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The moving baseline

Interest rates are staying where they are for now but for how much longer? Some fixed-income managers are already positioning their funds for what they believe is an inevitable increase. Gregor Watt reports

The Bank of England may have decided to keep interest rates on hold at last week’s meeting of the monetary policy committee but many fixed-income managers are taking steps to mitigate an increase in rates, which they expect sooner rather than later.

The MPC’s decision sees the record run of the lowest-ever bank rate held at 0.5 per cent but, with inflation consid- erably above the official 2 per cent a year target and rising, the pressure is on for the BoE to increase rates at some point. Several fixed-income fund managers are already taking steps to prepare their funds for what they see as an inevitable increase.

Skandia head of asset allocation Rupert Watson recently said a gradual change in attitude from the MPC is likely to see a series of rate rises from May and he predicts rates of between 2 and 3 per cent by the end of next year.

Another manager who thinks we are likely to see rates start to increase in May is Henderson Global Investors head of fixed income John Patullo.

He says: “We are pretty concerned about the UK, especially inflation and the interest rate environment. The market is pricing in three interest rate rises. That is possibly a little bit over done but we do expect rates to rise in May.”

Patullo says at this stage in the economic cycle as economies reflate, concerns over inflation come to the fore and the markets start to sell gilts. Patullo says: “So far in 2011, markets are behaving broadly as you would expect at this time in the cycle – a broadly reflating environment.

“Sovereign bonds are selling off as people begin to worry about inflation, while credit markets continue to perform paticularly well, especially at the high-yield end and the leveraged loan end of the market.”

He says gilts are down by 3 per cent so far this year, with investment-grade corporate debt down by 1.5 per cent but high yield is comfortably outperforming both, up by 3 per cent.

“Our funds have performed well in this environment and that is how we remain positioned.”

To take full advantage of the current environment, Patullo says he has changed the self-imposed restriction of a maximum of 40 per cent exposure to high yield in the preference and bond fund.

“It is a bit constraining and, as this is a self-imposed restraint, the decision has been taken to allow this up to 60 per cent. We very much feel that in this default environment and this rising interest rate environment, our unitholders will be better served accordingly.”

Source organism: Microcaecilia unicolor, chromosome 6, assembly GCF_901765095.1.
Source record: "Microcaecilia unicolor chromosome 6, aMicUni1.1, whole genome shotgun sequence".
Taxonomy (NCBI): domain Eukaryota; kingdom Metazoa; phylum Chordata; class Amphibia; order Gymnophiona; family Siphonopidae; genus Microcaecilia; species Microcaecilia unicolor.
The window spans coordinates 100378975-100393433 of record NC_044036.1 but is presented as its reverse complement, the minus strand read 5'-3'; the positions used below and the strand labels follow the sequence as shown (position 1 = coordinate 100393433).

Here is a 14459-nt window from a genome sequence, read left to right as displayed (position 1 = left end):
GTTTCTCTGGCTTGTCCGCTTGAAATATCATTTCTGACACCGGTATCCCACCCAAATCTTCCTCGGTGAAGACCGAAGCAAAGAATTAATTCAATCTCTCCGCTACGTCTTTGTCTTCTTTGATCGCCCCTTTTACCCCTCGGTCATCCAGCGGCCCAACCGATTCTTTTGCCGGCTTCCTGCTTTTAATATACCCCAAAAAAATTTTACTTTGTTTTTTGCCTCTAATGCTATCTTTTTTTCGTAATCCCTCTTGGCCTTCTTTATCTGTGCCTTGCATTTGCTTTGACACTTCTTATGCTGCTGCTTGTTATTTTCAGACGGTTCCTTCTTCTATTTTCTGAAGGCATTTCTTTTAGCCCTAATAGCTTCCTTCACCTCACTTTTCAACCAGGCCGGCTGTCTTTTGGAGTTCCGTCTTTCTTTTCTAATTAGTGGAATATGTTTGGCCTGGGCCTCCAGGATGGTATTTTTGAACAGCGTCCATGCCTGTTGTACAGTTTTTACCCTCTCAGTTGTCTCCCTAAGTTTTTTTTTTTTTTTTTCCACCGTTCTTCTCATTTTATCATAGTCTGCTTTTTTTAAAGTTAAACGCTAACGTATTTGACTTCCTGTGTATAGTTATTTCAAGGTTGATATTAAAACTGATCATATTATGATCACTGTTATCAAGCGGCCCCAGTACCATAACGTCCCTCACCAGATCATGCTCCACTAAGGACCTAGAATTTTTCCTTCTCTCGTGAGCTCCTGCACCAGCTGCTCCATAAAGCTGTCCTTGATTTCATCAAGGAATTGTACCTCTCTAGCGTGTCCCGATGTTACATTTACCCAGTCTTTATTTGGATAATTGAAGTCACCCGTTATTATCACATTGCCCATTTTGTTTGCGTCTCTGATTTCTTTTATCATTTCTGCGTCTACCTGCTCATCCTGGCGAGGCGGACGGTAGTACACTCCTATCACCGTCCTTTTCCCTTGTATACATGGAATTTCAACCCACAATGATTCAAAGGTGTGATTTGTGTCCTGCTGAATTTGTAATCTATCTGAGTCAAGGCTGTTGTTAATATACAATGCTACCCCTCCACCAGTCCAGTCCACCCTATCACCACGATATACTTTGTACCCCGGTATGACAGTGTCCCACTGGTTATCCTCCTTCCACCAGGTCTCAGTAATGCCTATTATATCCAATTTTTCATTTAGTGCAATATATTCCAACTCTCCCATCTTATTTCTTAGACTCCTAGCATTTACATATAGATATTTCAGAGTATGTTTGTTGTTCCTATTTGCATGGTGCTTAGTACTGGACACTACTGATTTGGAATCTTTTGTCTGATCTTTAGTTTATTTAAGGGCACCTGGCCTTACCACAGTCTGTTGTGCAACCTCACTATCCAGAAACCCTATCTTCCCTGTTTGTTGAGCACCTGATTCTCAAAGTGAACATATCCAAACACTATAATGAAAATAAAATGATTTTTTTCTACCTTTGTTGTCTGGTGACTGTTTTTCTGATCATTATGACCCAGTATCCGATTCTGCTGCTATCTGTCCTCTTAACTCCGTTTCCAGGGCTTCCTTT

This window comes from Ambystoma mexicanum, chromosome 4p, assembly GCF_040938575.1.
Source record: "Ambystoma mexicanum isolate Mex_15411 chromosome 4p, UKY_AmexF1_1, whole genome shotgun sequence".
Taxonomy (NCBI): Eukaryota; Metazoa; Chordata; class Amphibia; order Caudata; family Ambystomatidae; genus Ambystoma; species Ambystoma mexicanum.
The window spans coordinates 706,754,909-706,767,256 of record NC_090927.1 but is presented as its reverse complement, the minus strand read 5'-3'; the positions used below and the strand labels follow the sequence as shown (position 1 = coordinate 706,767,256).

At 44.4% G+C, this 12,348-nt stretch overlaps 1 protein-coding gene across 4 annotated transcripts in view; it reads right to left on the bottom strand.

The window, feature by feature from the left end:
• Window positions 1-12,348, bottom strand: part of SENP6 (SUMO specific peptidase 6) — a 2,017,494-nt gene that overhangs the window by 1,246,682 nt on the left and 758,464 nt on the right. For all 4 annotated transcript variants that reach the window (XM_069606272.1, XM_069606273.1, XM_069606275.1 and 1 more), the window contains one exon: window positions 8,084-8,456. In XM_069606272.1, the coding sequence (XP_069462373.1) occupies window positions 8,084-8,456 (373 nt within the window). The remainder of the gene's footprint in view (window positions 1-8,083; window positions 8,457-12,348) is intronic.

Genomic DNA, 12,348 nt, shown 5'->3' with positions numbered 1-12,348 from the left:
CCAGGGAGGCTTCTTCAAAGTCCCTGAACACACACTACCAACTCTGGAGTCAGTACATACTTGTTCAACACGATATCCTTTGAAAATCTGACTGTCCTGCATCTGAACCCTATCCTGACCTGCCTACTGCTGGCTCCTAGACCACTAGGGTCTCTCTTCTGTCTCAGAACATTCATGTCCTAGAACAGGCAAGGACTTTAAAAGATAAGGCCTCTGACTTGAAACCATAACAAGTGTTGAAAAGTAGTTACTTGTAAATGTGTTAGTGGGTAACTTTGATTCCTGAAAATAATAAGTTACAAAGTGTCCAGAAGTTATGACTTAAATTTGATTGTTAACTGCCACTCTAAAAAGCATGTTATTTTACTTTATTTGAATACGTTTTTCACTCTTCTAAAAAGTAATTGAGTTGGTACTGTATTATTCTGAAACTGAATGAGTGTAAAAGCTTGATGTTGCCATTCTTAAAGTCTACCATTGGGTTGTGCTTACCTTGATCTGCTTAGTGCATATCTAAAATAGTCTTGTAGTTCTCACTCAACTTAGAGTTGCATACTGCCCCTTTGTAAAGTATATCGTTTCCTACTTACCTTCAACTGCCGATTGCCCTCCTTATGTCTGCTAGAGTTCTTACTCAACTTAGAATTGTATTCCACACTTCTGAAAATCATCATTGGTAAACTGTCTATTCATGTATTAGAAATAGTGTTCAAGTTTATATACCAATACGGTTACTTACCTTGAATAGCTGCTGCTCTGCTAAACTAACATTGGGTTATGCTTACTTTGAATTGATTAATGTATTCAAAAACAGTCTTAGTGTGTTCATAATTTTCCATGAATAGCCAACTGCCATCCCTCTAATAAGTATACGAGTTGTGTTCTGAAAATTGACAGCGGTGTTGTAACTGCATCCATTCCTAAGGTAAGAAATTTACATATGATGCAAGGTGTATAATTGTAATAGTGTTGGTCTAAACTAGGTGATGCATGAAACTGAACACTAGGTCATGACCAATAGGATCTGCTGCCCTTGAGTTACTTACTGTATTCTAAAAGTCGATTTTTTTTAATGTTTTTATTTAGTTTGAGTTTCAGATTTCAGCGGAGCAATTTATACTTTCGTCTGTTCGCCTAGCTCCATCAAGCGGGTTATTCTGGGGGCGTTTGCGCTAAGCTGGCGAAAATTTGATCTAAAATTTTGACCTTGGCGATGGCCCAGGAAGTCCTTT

LV= Asset Management is also repositioning its fixed-interest funds on the expectation of rate increases. It says it expects current interest rates to remain in place slightly longer and suggests the first rise could be as late as August but it also expects to see increases over the course of the year, with rates ending the year at 1.25 per cent.

Head of fixed interest Michael Wright says: “We have been positioning our funds for an interest rate rise, or series of interest rate rises, since November last year. We have made the tactical decision to avoid the parts of the market most sensitive to rate rises, which has involved selling out of five-year bonds into either cash or one-year gilts and into the longer maturity bonds.

“These bonds are currently yielding around 4.6 per cent and we anticipate that ongoing demand from pension funds will keep these at the current level.
“We believe duration is not the best way to play the market as interest rates rise but instead to position selectively on the gilt curve.”

Axa Investment Management chief investment officer for fixed income Chris Iggo is also warning about the risks associated with medium-duration gilts and says the market is pricing in increases in interest rates for both the UK and the eurozone.

Iggo says: “Our recommendation is to limit exposure to the risk of higher bond yields, either through limiting duration exposure (short-dated bonds), focusing on areas of the bond market where there are still attractive credit spreads – high yield – and by having a large holding of inflation-linked bonds.”


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